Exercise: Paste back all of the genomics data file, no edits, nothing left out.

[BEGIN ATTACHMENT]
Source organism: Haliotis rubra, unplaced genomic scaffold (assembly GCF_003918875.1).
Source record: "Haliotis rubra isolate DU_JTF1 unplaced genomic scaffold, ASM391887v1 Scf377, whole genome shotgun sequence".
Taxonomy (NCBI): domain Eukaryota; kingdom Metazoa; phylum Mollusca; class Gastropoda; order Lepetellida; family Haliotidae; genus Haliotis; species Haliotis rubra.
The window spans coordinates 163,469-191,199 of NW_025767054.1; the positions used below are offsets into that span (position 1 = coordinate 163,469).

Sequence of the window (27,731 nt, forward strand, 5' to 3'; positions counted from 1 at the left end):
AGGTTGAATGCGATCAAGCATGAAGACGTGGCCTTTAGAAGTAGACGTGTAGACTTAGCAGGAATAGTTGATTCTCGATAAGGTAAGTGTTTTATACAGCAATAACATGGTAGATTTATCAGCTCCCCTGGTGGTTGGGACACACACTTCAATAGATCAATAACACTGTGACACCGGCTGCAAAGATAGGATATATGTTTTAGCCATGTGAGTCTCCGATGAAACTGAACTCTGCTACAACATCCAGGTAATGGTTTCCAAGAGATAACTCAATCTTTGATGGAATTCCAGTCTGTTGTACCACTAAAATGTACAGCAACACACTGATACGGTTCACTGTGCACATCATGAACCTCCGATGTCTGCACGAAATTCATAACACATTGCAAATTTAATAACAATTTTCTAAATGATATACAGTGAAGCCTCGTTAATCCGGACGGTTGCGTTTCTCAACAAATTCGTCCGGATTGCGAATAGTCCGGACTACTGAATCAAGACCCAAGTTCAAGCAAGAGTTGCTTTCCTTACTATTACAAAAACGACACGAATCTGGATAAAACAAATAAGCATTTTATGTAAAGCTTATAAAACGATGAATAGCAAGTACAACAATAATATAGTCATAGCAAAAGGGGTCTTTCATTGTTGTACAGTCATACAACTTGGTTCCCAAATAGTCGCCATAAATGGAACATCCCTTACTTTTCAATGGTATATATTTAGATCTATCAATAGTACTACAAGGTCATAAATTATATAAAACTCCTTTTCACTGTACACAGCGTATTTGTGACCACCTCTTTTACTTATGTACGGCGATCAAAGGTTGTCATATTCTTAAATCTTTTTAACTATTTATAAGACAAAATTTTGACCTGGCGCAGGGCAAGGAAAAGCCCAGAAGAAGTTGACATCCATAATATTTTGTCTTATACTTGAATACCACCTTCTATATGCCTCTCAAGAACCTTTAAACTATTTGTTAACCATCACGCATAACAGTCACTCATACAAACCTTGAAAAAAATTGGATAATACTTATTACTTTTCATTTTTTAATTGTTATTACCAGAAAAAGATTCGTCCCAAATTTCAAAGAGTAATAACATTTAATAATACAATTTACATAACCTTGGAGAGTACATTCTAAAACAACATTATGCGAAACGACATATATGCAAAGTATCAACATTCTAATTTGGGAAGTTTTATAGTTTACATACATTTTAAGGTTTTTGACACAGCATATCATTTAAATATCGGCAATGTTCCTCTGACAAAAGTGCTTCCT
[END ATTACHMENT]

Source organism: Haliotis rubra, unplaced genomic scaffold (assembly GCF_003918875.1).
Source record: "Haliotis rubra isolate DU_JTF1 unplaced genomic scaffold, ASM391887v1 Scf377, whole genome shotgun sequence".
Taxonomy (NCBI): domain Eukaryota; kingdom Metazoa; phylum Mollusca; class Gastropoda; order Lepetellida; family Haliotidae; genus Haliotis; species Haliotis rubra.
The window spans coordinates 163,469-191,199 of NW_025767054.1; the positions used below are offsets into that span (position 1 = coordinate 163,469).

Sequence of the window (27,731 nt, forward strand, 5' to 3'; positions counted from 1 at the left end):
AGGTTGAATGCGATCAAGCATGAAGACGTGGCCTTTAGAAGTAGACGTGTAGACTTAGCAGGAATAGTTGATTCTCGATAAGGTAAGTGTTTTATACAGCAATAACATGGTAGATTTATCAGCTCCCCTGGTGGTTGGGACACACACTTCAATAGATCAATAACACTGTGACACCGGCTGCAAAGATAGGATATATGTTTTAGCCATGTGAGTCTCCGATGAAACTGAACTCTGCTACAACATCCAGGTAATGGTTTCCAAGAGATAACTCAATCTTTGATGGAATTCCAGTCTGTTGTACCACTAAAATGTACAGCAACACACTGATACGGTTCACTGTGCACATCATGAACCTCCGATGTCTGCACGAAATTCATAACACATTGCAAATTTAATAACAATTTTCTAAATGATATACAGTGAAGCCTCGTTAATCCGGACGGTTGCGTTTCTCAACAAATTCGTCCGGATTGCGAATAGTCCGGACTACTGAATCAAGACCCAAGTTCAAGCAAGAGTTGCTTTCCTTACTATTACAAAAACGACACGAATCTGGATAAAACAAATAAGCATTTTATGTAAAGCTTATAAAACGATGAATAGCAAGTACAACAATAATATAGTCATAGCAAAAGGGGTCTTTCATTGTTGTACAGTCATACAACTTGGTTCCCAAATAGTCGCCATAAATGGAACATCCCTTACTTTTCAATGGTATATATTTAGATCTATCAATAGTACTACAAGGTCATAAATTATATAAAACTCCTTTTCACTGTACACAGCGTATTTGTGACCACCTCTTTTACTTATGTACGGCGATCAAAGGTTGTCATATTCTTAAATCTTTTTAACTATTTATAAGACAAAATTTTGACCTGGCGCAGGGCAAGGAAAAGCCCAGAAGAAGTTGACATCCATAATATTTTGTCTTATACTTGAATACCACCTTCTATATGCCTCTCAAGAACCTTTAAACTATTTGTTAACCATCACGCATAACAGTCACTCATACAAACCTTGAAAAAAATTGGATAATACTTATTACTTTTCATTTTTTAATTGTTATTACCAGAAAAAGATTCGTCCCAAATTTCAAAGAGTAATAACATTTAATAATACAATTTACATAACCTTGGAGAGTACATTCTAAAACAACATTATGCGAAACGACATATATGCAAAGTATCAACATTCTAATTTGGGAAGTTTTATAGTTTACATACATTTTAAGGTTTTTGACACAGCATATCATTTAAATATCGGCAATGTTCCTCTGACAAAAGTGCTTCCT